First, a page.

Wake Forest Provost Rogan Kersh announced Aug. 11 that he has appointed Professor José Villalba as interim chief diversity officer.
The appointment of Villalba follows Chief Diversity Officer Barbee Myers Oakes’ departure to take the same role at the University of Nevada at Las Vegas.
In a message emailed to students, faculty and staff, Kersh wrote that he was “pleased to announce” Villalba’s appointment.
“Dr. Villalba arrived at Wake Forest in 2011 as Associate Professor of Counseling; he has spent the past four years in the Office of the Dean of the College, most recently holding the title of Senior Associate Dean for Faculty, Evaluation, and Inclusivity,” Kersh wrote. “In this role, Dr. Villalba participated in student-facing initiatives, worked with faculty and staff development efforts related to diversity and inclusion, was instrumental in faculty recruitment for the undergraduate College, and proved a key partner for offices and departments across the university. Dr. Villalba will remain in the Dean of the College’s office in an advisory role.”
As interim chief diversity officer, Kersh wrote, “Dr. Villalba will continue to build on our strong foundation for enhancing inclusion and diversity at Wake Forest. His teaching and research expertise is highly relevant for this vital interim role, ranging across health disparities in Latina/o youth, multicultural counseling, and minority populations’ access to and completion of higher education.”
Kersh added that Villalba has expressed “great enthusiasm for joining the talented team in our Office of Diversity and Inclusion as they continue to engage with an increasingly diverse and inclusive Wake Forest community. He is also deeply committed to extend and strengthen partnerships with offices and individuals across the University in the service of seamless support systems for all members of our campus, especially those from historically marginalized groups.”
Villalba praised the achievements of the Office of Diversity and Inclusion team.
“The Leadership Team in the Office of Diversity and Inclusion has provided exemplary and necessary support, guidance, and understanding to the greater Wake Forest Community. I look forward to serving with this talented and skilled group of colleagues as we strive to value and appreciate the contributions of our community of students and families, faculty, staff, administrators, and alums,” Villalba said.
He came to Wake Forest from the University of North Carolina at Greensboro, where he was an associate professor. His background also includes a faculty position at Indiana State University.
At the University of Florida, he received a Bachelor of Science degree in psychology, Master of Education and Education Specialist degrees in school guidance and counseling, and a doctorate in counselor education.
Categories: University Announcement
This announcement was emailed by Provost Rogan Kersh to students, faculty and staff on July 6:
Dear Wake Forest Students, Faculty, and Staff,
After three decades as a champion of diversity and inclusion at Wake Forest, Dr. Barbee Oakes will become the Chief Diversity Officer at the University of Nevada, Las Vegas (UNLV) on September 1.
Appointed Wake Forest’s first Chief Diversity Officer in 2015, Dr. Oakes has also served as Assistant Provost for Diversity and Inclusion since 2009.
We are grateful for Dr. Oakes’ years of pioneering leadership and the vital, central role she has had in making Wake Forest a more diverse and inclusive place. She has been unwavering in her commitment to creating an inclusive environment for every member of the Wake Forest community. Though sad she will leave her alma mater and professional home for 28 years, we know UNLV will benefit from her extraordinary combination of wisdom and passion for fostering community.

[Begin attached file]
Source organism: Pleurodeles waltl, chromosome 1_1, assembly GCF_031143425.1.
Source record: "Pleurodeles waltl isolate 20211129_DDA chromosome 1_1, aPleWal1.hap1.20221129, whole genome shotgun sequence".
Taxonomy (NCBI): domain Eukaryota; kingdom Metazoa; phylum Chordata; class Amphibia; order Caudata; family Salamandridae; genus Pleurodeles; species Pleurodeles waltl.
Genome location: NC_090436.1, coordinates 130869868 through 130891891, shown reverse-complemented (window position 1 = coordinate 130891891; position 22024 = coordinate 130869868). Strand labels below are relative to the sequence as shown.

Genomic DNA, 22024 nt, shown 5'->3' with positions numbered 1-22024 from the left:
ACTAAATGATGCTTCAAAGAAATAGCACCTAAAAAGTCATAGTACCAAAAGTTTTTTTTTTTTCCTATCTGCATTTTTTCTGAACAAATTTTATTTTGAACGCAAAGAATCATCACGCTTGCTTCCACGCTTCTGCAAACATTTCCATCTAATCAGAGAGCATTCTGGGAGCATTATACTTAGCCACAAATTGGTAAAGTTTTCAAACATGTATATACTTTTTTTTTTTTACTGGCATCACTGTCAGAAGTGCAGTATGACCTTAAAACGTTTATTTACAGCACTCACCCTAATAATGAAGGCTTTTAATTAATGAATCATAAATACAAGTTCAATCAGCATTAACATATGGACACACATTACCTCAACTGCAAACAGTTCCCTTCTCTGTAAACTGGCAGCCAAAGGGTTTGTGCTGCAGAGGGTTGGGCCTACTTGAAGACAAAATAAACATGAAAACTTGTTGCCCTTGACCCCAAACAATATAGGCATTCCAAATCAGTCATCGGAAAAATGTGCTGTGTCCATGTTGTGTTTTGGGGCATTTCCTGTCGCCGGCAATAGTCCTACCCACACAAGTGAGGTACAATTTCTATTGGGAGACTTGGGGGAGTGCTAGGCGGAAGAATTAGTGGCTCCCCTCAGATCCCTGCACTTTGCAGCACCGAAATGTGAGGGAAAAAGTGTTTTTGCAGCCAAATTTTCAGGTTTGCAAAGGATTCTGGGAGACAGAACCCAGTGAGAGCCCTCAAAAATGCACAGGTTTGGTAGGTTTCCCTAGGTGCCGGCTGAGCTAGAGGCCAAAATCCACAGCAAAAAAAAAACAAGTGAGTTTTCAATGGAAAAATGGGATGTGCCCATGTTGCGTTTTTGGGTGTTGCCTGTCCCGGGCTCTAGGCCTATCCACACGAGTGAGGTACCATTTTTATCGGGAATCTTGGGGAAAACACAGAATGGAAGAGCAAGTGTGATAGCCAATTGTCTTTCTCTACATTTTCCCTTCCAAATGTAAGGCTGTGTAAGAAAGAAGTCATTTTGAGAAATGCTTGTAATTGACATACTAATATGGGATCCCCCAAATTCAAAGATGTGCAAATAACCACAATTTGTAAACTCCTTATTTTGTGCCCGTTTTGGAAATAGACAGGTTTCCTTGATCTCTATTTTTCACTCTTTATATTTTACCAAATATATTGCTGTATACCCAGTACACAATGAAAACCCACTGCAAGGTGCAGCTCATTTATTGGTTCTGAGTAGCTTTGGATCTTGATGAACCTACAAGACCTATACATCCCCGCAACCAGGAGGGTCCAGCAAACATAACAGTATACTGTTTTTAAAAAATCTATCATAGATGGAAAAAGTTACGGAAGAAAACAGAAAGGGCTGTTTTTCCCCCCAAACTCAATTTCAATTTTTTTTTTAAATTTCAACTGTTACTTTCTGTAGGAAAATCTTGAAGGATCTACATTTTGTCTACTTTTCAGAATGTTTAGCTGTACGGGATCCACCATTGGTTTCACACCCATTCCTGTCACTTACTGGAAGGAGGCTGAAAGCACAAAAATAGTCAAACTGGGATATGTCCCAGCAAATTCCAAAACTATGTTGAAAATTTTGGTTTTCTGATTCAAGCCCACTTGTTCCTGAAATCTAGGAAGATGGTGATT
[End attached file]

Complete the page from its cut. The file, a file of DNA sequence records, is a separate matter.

Dr. Oakes was Director of the Office of Multicultural Affairs (now the Intercultural Center) for 14 years prior to her appointment as Assistant Provost. She came to Wake Forest as an assistant professor in the health and exercise science department in 1989.
Under her leadership, Wake Forest implemented key retention strategies that positioned the University among the nation’s most successful institutions with respect to graduating college students of color. She has worked collaboratively with faculty, administrators, staff and students to develop initiatives to broaden the curriculum, increase the number of minority faculty and staff, enhance diversity education, better prepare our students to work and lead in a global society and, in countless ways, create an inclusive and engaging campus culture.
Dr. Oakes was also the lead author of Wake Forest’s strategic plan to enhance diversity and inclusion, among the first and most expansive such university strategies when published nearly a decade ago. Many of the initiatives proposed there, including creating a LGBTQ Center and Women’s Center, have come to rich fruition under her supervision.
Beyond Wake Forest, she has also been a leader in higher education. In 2012, Diverse Issues in Higher Education nationally recognized her as one of the “25 Women Making a Difference” to foster community on college campuses. She has served as president of the North Carolina Diversity and Inclusion Partners.
An exercise physiologist by training, Dr. Oakes (’80, MA ’81) received a B.S. with honors and an M.A from Wake Forest. As a Hylton Smith Fellow, she received a Ph.D. in exercise physiology and nutrition from the University of Tennessee and was the first African American woman with a doctorate in the American College of Sports Medicine. She has also held faculty appointments at Arizona State and Penn State University.
I will oversee a national search for her replacement.
I know I speak for us all wishing Dr. Oakes the best of luck at UNLV—she will be missed across the Wake Forest community, one she has done so much to enhance!
Categories: University Announcement
This is a guest post from the Office of the Provost:
Christina Soriano, director of dance and associate professor of dance, has been appointed as the inaugural Administrative Fellow in the Office of the Provost.